You can easily predict how well a candidate will interview, but not how well they will perform. Why?
I’ve interviewed thousands of salespeople in my career. I’ve built interview methodologies, screening systems, roleplays, you name it. With a recent client, I administered over 250 personality profiles that measured applicants across 10 different sales traits. These traits were compared to a stack ranking of all current sales employees with the client – What did I learn?
I learned to play a little game with each person who passed the initial assessments and resume review and went through an interview. I would predict how well the interview team would rate them and found I was usually right. I looked at 1 trait only and that was how well a person scored on the sociability trait. A high score on this trait would inevitably lead to a great interview – Why?
The interview team didn’t know how to interview. This isn’t surprising as almost no one knows how to interview. What we call interviewing is often little more than rating the quality of a conversation. Did it flow? Was it awkward? If the interview conversation was like a calm game of ping pong with a rhythmic back and forth, the Interviewer would want to move forward. A high score on sociability = a nice conversation in an interview = a thumbs up on the experience = let’s hire them!
This one facet of a larger sales assessment and hiring process showed us that without Sociability, new hires would probably not get through the interview. This was bad news on two fronts. The results of sociability on interviewing let the wrong people through and it knocked out the right people as well. In a comparison of the top reps 33% scored a 4 or less on sociability (with an average of 3.1) These people interviewed terribly but accounted for some of the top reps in terms of quota achievement. These less than highly social candidates would likely get removed from the process even though they had the potential to become high performers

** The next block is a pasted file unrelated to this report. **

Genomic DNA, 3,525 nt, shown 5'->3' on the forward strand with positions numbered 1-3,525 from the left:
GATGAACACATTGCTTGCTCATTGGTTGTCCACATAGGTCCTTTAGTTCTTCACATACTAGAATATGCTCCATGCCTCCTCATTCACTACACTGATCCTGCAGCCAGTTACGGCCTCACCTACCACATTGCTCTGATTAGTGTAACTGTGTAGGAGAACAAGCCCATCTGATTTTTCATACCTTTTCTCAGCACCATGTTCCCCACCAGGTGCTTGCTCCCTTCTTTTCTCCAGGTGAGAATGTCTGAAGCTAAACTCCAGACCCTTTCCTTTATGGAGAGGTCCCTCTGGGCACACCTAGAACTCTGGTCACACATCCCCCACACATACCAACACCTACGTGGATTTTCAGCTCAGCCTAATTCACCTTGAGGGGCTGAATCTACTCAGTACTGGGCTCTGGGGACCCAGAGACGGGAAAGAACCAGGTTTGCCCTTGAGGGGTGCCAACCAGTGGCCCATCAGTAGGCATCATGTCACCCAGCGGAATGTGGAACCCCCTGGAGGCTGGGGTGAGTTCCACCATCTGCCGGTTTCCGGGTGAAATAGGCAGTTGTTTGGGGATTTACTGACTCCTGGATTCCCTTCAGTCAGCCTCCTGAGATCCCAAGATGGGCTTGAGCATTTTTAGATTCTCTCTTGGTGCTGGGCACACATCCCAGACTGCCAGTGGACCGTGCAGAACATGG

How do we fix this problem?
First, we teach our interviewers how to interview. We give them structured questions that deal with behavioral and hypothetical questions (“Tell me about a time when you couldn’t close a sale?” or “If you worked here and were faced with this problem, how would you approach it?”)
Second, we give each member of the interview team a similar set of questions to pose to each applicant. The core questions are identical with a few questions that vary from person to person. We teach them to discuss these questions and to probe more deeply through the process.
Third, we rate each question on a common rating scale and ask the interviewer to describe their interaction with the candidate across a few criteria. This descriptive part of the process also receives numerical ratings and goes into the scorecard.
The results of this process lead to a fair and deeper understanding of each candidate as they move through the interview stages and meet different members of the team. It eliminates the propensity to discount good candidates with lower sociability scores and helps to temper higher scores from candidates who are destined to fail in an organization.